With facilities having better video surveillance coverage than ever, new Automated Intelligence (AI) platforms can leverage those video streams to provide valuable data to drive both business and security decisions.
There are plenty of video analytic-based solutions from surveillance and VMS vendors that are aimed at increasing business intelligence, from retail to industrial manufacturing.
One solution by DeepNorth (www.deepnorth.com) uses existing video cameras to drive data-rich reports on foot traffic to, from and within a facility. This data can be used to create heat maps of traffic patterns, dwell times, peak hours and flow rates – all of which can be used to drive the sales of tenant space, merchandise and real estate, as well as adjust staffing, space planning, and increase customer service.
Specific to marketing, many organizations – especially retail establishments – are looking to attract people to their facilities. You never know when security technology may provide a vehicle to drive traffic to a customer. Case in point: One customer I have worked with has annually nesting falcons on their rooftop. They installed a “Falcon Cam” and streamed that video to their website, along with information on the birds’ migration and conservatory efforts in the city. The addition to the website was a hit and brought much more attention and traffic to the building and to the business’s website.
4. Risk Management & Compliance
While the security function of a business typically determines the video surveillance coverage to help with investigations and situational awareness, risk and compliance can play an important role in determining the storage and archiving of video. While most security incidents are discovered and investigated within 45 days, litigation can have a much larger duration needed for discovery.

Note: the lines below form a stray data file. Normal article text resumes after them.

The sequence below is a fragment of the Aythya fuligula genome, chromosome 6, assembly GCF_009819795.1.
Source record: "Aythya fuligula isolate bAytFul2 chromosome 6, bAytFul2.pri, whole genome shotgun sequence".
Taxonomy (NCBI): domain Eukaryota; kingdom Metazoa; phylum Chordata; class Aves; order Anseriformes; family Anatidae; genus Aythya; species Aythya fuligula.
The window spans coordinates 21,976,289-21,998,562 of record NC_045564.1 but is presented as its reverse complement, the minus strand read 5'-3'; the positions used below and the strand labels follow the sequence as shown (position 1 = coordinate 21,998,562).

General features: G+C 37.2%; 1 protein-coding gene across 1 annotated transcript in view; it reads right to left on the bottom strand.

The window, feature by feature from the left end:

In some industry-specific cases, such as cannabis growing, archiving requirements can be multiple years. This can be very expensive if this storage requirement is fulfilled as hot storage, onsite.
Introducing this stakeholder to software solutions like the one from Tiger Technology (www.tiger-technology.com) may make the difference. Tiger Technology’s software ties a local VMS to cloud-based hot, cold, and glacier storage solutions that can drastically reduce the overall cost of long-term video retention requirements.
5. Law Enforcement
Many cities now have formal public/private partnership programs where the business stakeholder can elect to share camera feeds with local law enforcement in real-time. This enables the police to quickly observe and respond to criminal incidents involving the business’s property. If a facility is in a high-crime area, or it is iconic or high-profile in nature this could dramatically help improve police response on or around your client’s property. Integrators and consultants should serve as a trusted resource for customers by helping them to initiate and participate in these public/private partnerships.
Paul F. Benne is a 35-year veteran in the protective services industry. He is President of Sentinel Consulting LLC, a security consulting and design firm in based in New York City. Connect with him at www.linkedin.com/in/paulbenne or visit www.sentinelconsulting.us.